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  • PurpleWindow

HELLO NEIGHBOR - I Miss You Drive In

title: I Miss You Drive In

artist: Rebecca Griffith

materials: video projection in window

dimensions: 33.5 inches x 69.5 inches

location: Villa Park, Illinois, US

I Miss You Drive in is a direct response to the shelter in place order. I created a space where we can enjoy the things we miss most while in quarantine at home. I curated this video piece from movie scenes that depict the human interaction that we are learning to live without; hugs, parties, vacations, and work. We are all experiencing very similar new normals. We watch hours of TV to entertain ourselves, to occupy our personal spaces with life and sound, and we are all doing it alone. Like the traditional drive in theatre, my small neighborhood in the suburbs of Chicago can watch safely from their balconies and cars.

I selected movies from my VHS collection that I had in my studio, restraining how I usually pick films, being that I was unable to search thrift stores for the movies I want. Like the film selections, the project setup was also dependent on what I had on hand, objects I have accumulated and hoarded over time; using sheets, thumbtacks, and an inexpensive projector."

Mrs. Doubtfire (1993)

Hocus Pocus (1993)

Spice World (1997)

Men in Black (1997)

Grease 2 (1982)

Empire Records (1995)

Son in Law (1993)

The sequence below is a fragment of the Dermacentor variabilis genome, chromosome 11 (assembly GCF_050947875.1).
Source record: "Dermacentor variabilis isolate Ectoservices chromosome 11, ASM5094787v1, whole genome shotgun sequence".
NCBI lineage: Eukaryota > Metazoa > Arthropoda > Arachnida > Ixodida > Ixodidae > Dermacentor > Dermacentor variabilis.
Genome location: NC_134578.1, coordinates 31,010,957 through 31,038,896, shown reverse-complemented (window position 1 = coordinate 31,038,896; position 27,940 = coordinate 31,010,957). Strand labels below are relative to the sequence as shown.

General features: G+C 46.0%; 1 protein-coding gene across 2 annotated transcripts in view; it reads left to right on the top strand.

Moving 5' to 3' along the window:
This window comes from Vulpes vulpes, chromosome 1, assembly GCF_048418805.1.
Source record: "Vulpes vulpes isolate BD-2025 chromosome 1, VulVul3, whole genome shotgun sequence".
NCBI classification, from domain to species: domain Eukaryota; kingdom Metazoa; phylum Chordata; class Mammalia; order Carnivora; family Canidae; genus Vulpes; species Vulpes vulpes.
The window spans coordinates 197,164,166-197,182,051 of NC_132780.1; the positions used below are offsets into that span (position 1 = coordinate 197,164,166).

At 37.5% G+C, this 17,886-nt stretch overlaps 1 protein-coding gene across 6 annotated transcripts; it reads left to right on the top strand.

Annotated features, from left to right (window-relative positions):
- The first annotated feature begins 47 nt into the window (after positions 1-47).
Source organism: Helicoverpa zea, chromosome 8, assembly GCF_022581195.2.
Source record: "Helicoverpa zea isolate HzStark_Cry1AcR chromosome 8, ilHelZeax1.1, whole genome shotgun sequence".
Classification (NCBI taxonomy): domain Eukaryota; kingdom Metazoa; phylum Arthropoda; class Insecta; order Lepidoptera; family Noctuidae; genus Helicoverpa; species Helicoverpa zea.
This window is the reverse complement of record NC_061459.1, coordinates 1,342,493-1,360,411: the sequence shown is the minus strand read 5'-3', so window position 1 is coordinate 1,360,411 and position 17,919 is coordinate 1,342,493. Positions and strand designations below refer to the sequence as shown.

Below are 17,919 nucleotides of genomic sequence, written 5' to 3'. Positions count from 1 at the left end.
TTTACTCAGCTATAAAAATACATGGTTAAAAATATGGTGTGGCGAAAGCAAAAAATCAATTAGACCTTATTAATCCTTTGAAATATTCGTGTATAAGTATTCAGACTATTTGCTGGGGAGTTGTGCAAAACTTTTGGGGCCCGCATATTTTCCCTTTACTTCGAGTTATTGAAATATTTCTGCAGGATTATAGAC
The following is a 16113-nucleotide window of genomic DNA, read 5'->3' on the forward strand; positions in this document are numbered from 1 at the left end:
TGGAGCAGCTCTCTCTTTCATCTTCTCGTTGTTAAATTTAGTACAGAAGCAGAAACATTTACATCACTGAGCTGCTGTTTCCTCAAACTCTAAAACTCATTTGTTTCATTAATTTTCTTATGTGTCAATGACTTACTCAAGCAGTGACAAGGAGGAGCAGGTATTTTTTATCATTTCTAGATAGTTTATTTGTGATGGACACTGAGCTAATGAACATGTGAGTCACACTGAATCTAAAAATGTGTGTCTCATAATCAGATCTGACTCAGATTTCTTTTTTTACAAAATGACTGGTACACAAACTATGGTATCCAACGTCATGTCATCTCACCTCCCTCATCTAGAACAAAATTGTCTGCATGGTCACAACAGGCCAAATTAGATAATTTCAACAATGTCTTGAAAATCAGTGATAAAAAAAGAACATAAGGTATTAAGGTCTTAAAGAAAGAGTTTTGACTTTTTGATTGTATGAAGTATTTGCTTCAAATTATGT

Pretty Woman (1990)

Werewolf in London (1981)

Big (1988)

In addition to creating video-based media, Rebecca Griffith also works with found materials and personal belongings she reconstructs as textiles, tapestries, and sculptural objects that often incorporate VHS cassettes. Griffith is an artist and art educator living and working in the suburbs of Chicago. She is on the Purple Window Co-op board and serves on their curatorial committee. Follow her on Instagram: @beegriph

More on Rebecca Griffith's practice

I excavate material from VHS cassettes discussing the human body, the human nervous system, nostalgia, and memory. My work examines the process of coping and caregiving for a parent’s illness from a young age to adulthood. By quilting from VHS magnetic tape, neon lights, installations, and videos; I recall a time of my life when my mother was not suffering from multiple sclerosis and running a video store in the early 1990s. My series, Video Magic, reflects upon the empathetic idea of what and how something can be cared for, and how to extend the life of something; whether it be a person or a VHS cassette.

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